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‘Revenge Bedtime Procrastination’ Might Be The Reason You Keep Staying Up Late

‘Revenge Bedtime Procrastination’ Might Be The Reason You Keep Staying Up Late
Image by Diana Grytsku / Freepik

Do you find yourself staying up late at night for no reason, just scrolling through your phone, mindlessly checking Twitter and Instagram for hours, and refuse to fall asleep? There’s a name for this behavior, and it’s called “revenge bedtime procrastination.”

Also known as ‘sleep procrastination,’ revenge bedtime procrastination is a psychological phenomenon where you deliberately stay up late instead of sleeping at a reasonable hour so you could get some “me” time. 

“It means you get ‘revenge’ for your busy daytime schedule by fitting in leisure time at the expense of shut-eye,” says this article.

You might already be sleep procrastinating without realizing it, which means that further understanding about this phenomenon is needed.

What causes this behavior?

This concept was first mentioned in a study by Dr. Floor Kroese, a behavioral scientist from Utrecht University in the Netherlands. He described the behavior as “going to bed later than intended while no external circumstances are accountable for doing so.”

A 2020 research published in the International Journal of Environmental Research and Public Health points to adolescents as the most obvious bedtime procrastinators, putting off sleep to watch YouTube videos, visit social media platforms, and the like.

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However, adults are guilty of it, too. In fact, 27-year-old Michelle has been a bedtime procrastinator without even knowing it.

“I only read about it in an article I saw on Facebook. The caption said that the reason I was sleeping late is probably because I don’t have control over my daytime schedule,” shares Michelle, “which was true! I work from 10 AM to 7 PM, then I have to cook, clean the house, do laundry.”

Michelle found herself going to sleep between 2 AM and 4 AM on a daily basis, spending hours on Netflix, YouTube, and Instagram. She says, “The nighttime is the only time I’m free to do whatever I want. I’m not expected to work, answer emails, nobody needs me. It’s the only time I can ‘relax.’”

College students experience this phenomenon, too. Denise, 19, barely gets any free time in between online classes and endless projects, so she sacrifices her sleep hours to compensate.

“Every day, I wake up at 7AM for my first class and this continues until my last class at 5:30 PM. Since we’re on remote learning, we get bombarded with a lot of homework and projects, so I try to finish them after my last class.”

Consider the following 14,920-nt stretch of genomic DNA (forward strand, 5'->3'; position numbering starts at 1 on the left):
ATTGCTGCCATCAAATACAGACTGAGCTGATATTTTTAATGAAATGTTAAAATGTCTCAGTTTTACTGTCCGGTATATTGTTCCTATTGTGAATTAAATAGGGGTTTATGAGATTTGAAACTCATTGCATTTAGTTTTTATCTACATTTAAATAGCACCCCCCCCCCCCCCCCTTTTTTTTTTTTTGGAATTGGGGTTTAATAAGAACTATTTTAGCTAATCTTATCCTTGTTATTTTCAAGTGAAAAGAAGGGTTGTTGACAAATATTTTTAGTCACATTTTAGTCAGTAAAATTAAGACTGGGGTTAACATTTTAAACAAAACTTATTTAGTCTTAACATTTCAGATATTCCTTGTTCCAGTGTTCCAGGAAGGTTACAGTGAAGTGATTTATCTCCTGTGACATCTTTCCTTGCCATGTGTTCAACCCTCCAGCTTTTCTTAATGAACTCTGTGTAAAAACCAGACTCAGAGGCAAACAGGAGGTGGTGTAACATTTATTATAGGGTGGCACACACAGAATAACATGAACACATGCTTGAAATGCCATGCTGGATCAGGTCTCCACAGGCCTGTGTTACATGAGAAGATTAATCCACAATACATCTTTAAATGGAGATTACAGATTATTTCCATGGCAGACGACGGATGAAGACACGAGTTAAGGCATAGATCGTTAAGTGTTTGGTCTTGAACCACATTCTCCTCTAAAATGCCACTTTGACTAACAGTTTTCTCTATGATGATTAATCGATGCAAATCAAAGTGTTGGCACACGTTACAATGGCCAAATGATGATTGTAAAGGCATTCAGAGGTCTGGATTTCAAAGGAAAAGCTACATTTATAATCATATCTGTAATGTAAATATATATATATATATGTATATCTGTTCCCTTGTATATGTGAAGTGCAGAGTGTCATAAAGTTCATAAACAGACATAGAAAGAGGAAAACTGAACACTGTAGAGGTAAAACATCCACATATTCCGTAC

Denise finishes everything at around 9 PM, but she stays up until 2 AM for some “me” time.

“It’s not healthy, but it’s the only thing keeping me sane,” she says. “Ang feeling ko, parang nawala na ‘yung buong araw ko, wala akong time gawin ‘yung mga gusto ko talaga. Ito lang yung chance ko to catch up with the outside world and do things that I actually want to do.”

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Why we should watch out for sleep procrastination

Bedtime procrastinating means that you’re cutting back on sleep, which can degrade thinking, memory, and decision-making. Insufficient sleep can also reduce the effectiveness of vaccines and worsen our overall physical and mental health.

In an interview with Medical News Today, environmental psychologist and well-being consultant Lee Chambers said that this behavior is often found in millennials and Gen Zers.

“In my professional experience, this [behavior] presents most often in late Millennials and Gen Z’s in high-pressure positions with ambitious goals and career objectives. Their behaviors are, in a way, a rebellion against the organizational cultures they are trying to navigate, and they are often aware of just how pivotal sleep is to health and performance.”

When you look at the bigger picture, there is a need to revamp an entire capitalist system that expects us to function more than 12 hours a day. If major corporations learn how to respect their employees’ work-life boundaries and give them enough time for rest, we can better function as a society without 90% of us running on caffeine.

However, we can help ourselves too.

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We can do something about it

To help us manage our body clocks, it is suggested that we keep a consistent bedtime and wake-up time, even on weekends. Avoiding alcohol and caffeine at least 5 hours before bedtime helps us sleep better as well.

If you’re a late-night Internet lurker, this is your reminder to set a limit to your phone use, as blue light emitted by your gadgets suppresses our body’s release of melatonin, a hormone that makes us feel drowsy.

Before the day ends, treat yourself to a relaxing shower. Meditate, free your mind of worries, and allow yourself to rest. You deserve it.

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